Since 2017, the Portland Water Bureau has detected Cryptosporidium from routine monitoring of source water. The Portland Water Bureau received results from ongoing monitoring from the Bull Run Watershed intake for Cryptosporidium, a potentially disease-causing microorganism. In the 50 liters sampled each day from Jan. 1 to Jan. 4, two Cryptosporidium oocysts were detected in the sample collected on Jan. 1; ten oocysts were detected in the sample detected on Jan. 2; seven oocysts were detected in the sample collected on Jan. 3; and nine oocysts were detected in the sample collected on Jan. 4 . These detections appear to be a continuation of routine detections from the Bull Run Watershed since heavy rains in early November. The Portland Water Bureau coordinates with public health officials after each result, and to date, there are no indications of impacts to public health. However, we will continue to work with our partners in public health and will notify the public immediately if there are indications the public should take any additional precautions.
The Bull Run watershed is Portland’s primary source of drinking water. The Portland Water Bureau does not currently treat for Cryptosporidium, but is required to do so under drinking water regulations. Portland is working to install filtration by September 2027 under a compliance schedule with the Oregon Health Authority. In the meantime, Portland Water Bureau is implementing interim measures such as watershed protection and additional monitoring to protect public health. At this time, customers do not need to take any additional precautions.
Exposure to Cryptosporidium can cause cryptosporidiosis, a serious illness. Symptoms can include diarrhea, vomiting, fever and stomach pain. People with healthy immune systems recover without medical treatment. According to the Centers for Disease Control and Prevention (CDC), people with severely weakened immune systems are at risk for more serious disease. Symptoms may be more severe and could lead to serious or life-threatening illness. Examples of people with weakened immune systems include those with AIDS, those with inherited diseases that affect the immune system, and cancer and transplant patients who are taking certain immunosuppressive drugs.
The Environmental Protection Agency has estimated that a small percentage of the population could experience gastro-intestinal illness from Cryptosporidium and advises that customers who are immunocompromised and receive their drinking water from the Bull Run Watershed consult with their healthcare professional about the safety of drinking the tap water. The Portland Water Bureau and Burlington, City of Gresham, City of Sandy, City of Tualatin, Green Valley, GNR, Hideaway Hills, Lake Grove, Lorna Domestic Water, Lusted, Palatine Hill, Pleasant Home, Raleigh, Rockwood, Skyview Acres, Tualatin Valley, Two Rivers, Valley View and West Slope Water Districts receive all or part of their drinking water supply from Bull Run. To learn if your drinking water comes from Bull Run, please contact your local drinking water provider.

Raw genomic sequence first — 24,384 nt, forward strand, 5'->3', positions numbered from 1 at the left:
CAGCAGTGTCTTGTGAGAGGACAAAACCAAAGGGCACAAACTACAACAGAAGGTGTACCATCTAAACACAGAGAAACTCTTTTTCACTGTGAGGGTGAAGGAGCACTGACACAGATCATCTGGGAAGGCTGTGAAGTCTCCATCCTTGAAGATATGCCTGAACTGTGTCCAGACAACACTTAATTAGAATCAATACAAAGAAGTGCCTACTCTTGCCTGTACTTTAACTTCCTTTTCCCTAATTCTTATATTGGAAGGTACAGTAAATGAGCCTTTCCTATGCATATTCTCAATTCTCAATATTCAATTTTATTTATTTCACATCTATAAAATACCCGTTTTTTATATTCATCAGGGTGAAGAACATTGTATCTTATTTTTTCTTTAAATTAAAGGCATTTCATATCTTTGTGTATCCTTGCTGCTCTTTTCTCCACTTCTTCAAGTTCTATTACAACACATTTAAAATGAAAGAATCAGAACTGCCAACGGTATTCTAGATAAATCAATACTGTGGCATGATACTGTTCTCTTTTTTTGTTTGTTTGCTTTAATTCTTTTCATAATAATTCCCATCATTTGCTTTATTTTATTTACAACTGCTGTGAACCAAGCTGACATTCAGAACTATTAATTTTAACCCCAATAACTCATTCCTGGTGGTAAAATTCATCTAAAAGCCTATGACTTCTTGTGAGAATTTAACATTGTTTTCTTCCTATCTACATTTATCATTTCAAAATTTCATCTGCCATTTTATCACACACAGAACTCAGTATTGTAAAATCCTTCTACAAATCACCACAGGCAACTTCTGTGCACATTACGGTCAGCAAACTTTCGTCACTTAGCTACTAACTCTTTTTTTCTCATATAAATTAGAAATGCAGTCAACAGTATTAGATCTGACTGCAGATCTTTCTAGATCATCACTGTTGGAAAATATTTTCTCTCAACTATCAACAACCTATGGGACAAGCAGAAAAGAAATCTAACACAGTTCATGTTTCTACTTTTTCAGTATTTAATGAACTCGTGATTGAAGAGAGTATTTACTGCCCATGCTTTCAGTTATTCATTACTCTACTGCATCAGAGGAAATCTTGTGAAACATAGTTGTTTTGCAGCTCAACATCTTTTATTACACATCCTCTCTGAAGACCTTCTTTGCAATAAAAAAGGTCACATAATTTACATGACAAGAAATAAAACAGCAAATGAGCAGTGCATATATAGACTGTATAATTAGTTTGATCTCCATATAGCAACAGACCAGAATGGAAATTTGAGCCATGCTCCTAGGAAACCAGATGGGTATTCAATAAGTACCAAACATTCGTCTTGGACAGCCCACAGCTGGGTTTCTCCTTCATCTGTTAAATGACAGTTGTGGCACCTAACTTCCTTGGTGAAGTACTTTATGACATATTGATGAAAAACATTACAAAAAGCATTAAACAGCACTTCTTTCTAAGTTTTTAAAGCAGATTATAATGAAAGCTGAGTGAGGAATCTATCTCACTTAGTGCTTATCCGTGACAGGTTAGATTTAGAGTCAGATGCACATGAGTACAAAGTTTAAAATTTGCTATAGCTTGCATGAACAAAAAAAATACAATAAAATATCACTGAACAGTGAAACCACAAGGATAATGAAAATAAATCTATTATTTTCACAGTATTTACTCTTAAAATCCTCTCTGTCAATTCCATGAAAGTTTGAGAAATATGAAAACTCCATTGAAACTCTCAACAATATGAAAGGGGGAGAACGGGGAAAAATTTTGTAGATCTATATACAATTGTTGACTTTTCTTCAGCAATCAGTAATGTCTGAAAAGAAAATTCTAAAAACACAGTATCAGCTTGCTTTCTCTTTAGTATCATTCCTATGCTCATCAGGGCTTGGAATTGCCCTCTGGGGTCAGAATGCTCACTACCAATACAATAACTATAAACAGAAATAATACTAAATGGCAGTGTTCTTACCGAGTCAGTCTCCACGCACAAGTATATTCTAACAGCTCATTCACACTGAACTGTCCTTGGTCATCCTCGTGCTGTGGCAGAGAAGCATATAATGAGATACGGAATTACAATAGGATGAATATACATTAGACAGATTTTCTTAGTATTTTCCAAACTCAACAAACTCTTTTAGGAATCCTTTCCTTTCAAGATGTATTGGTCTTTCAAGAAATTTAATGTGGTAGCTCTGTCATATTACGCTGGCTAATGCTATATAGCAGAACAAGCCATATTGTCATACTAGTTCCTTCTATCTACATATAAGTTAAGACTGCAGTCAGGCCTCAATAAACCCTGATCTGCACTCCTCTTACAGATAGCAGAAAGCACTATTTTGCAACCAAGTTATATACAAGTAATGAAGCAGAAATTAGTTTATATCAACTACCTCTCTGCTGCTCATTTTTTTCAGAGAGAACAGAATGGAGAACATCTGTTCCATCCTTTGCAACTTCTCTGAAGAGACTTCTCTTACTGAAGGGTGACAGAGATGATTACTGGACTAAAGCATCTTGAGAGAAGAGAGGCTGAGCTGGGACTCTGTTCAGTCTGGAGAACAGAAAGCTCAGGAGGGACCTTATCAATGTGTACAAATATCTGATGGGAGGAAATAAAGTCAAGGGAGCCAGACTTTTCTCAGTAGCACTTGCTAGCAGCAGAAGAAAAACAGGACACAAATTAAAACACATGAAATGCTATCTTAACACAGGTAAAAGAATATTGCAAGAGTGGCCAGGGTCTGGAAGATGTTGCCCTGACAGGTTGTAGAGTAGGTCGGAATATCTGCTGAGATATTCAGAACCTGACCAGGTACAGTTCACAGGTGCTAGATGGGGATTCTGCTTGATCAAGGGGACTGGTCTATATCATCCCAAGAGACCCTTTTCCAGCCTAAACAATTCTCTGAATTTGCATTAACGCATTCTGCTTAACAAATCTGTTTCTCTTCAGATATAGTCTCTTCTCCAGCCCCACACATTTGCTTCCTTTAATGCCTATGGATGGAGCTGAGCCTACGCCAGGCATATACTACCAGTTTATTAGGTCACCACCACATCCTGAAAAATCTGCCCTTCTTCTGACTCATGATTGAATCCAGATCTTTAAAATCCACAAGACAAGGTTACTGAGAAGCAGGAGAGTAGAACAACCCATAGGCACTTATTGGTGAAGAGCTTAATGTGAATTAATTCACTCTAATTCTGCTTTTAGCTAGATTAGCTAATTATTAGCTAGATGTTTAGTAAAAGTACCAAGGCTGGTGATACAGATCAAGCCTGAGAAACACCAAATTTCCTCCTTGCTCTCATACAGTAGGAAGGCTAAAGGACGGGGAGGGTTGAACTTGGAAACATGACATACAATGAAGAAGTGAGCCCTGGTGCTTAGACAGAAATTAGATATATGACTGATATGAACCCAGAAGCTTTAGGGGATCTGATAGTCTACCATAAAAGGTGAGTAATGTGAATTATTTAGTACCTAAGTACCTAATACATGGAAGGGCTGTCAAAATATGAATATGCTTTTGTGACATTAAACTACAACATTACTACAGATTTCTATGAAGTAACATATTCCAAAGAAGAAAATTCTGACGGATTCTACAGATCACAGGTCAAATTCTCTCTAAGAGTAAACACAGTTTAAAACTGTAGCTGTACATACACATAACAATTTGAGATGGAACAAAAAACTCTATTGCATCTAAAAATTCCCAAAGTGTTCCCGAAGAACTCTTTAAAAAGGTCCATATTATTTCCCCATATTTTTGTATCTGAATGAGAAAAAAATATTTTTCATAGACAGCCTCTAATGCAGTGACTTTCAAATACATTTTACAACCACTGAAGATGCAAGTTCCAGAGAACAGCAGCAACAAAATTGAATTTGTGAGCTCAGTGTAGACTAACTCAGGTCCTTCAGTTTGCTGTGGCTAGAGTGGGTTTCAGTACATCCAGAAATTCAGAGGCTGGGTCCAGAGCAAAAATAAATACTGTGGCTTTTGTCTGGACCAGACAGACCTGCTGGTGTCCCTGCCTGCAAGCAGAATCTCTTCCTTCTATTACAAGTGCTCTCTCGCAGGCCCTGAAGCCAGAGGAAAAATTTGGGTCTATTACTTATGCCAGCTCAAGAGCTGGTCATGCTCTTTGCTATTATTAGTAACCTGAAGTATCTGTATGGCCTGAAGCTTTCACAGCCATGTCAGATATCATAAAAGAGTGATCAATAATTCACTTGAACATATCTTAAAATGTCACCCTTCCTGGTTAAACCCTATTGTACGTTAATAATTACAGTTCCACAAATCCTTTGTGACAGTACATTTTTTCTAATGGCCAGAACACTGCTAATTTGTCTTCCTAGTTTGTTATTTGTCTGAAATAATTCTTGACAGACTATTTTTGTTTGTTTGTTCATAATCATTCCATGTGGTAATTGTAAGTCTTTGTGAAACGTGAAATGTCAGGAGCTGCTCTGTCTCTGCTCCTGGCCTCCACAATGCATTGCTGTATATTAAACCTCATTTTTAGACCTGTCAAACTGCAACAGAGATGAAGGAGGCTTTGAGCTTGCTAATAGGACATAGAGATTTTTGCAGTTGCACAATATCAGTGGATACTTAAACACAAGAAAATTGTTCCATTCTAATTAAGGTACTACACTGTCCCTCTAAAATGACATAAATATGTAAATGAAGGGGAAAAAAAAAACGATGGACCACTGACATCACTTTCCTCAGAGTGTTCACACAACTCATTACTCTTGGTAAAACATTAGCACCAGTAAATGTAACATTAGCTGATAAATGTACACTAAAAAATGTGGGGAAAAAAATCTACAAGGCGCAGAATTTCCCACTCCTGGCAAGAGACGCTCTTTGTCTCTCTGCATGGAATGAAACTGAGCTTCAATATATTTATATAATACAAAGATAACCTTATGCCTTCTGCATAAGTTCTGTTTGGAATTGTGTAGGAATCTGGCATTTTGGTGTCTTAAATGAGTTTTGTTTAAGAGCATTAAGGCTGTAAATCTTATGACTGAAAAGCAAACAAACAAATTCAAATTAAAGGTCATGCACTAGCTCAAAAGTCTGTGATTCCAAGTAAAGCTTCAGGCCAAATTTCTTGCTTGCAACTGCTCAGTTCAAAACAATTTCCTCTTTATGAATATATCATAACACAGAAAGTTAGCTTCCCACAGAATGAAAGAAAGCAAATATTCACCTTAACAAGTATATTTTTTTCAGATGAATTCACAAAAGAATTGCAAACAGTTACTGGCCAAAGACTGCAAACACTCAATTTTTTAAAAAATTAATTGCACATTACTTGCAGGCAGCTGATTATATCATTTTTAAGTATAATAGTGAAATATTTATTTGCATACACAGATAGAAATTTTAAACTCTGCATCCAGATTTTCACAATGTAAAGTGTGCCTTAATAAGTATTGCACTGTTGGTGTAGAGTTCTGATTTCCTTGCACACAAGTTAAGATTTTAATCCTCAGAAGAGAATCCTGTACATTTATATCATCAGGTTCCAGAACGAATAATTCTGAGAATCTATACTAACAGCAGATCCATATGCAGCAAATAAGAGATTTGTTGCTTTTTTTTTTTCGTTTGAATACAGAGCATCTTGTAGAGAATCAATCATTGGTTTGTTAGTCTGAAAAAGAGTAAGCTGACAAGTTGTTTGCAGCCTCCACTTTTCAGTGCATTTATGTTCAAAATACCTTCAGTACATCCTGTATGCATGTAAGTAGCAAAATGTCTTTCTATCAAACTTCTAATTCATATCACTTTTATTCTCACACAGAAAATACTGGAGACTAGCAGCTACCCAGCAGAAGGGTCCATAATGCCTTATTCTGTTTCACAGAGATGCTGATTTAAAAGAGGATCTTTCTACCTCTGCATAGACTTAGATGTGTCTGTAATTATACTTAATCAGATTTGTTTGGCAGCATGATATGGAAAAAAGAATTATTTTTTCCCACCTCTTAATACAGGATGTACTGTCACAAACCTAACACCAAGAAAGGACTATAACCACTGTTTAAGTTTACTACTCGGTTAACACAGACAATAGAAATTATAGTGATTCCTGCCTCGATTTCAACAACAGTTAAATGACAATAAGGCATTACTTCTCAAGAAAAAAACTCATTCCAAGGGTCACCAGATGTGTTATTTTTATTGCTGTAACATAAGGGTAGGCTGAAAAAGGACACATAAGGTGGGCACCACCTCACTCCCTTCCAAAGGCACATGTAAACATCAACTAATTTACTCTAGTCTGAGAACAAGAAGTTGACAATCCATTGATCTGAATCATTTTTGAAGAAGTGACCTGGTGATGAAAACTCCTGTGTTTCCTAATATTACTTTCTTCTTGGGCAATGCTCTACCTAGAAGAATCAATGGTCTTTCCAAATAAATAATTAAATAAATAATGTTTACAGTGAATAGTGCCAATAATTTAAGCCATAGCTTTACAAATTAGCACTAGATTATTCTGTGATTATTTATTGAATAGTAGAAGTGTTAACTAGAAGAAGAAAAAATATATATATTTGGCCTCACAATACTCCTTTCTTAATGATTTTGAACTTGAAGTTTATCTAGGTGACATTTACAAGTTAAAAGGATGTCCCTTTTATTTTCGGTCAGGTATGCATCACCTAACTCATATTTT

The public and the media are encouraged to view all sampling results posted to the City’s website at portland.gov/water/cryptoresults. The bureau will notify the media and public immediately should further test results indicate a risk to public health and precautions are necessary.
Customers with questions regarding water quality can call the Water Quality Line at 503-823-7525.
About the Portland Water Bureau
The Portland Water Bureau serves water to almost a million people in the Portland area. Portland’s water system includes two great water sources, 53 tanks and reservoirs, and 2,200 miles of pipes. With 600 employees working on everything from water treatment to customer service, the Water Bureau is committed to serving excellent water every minute of every day.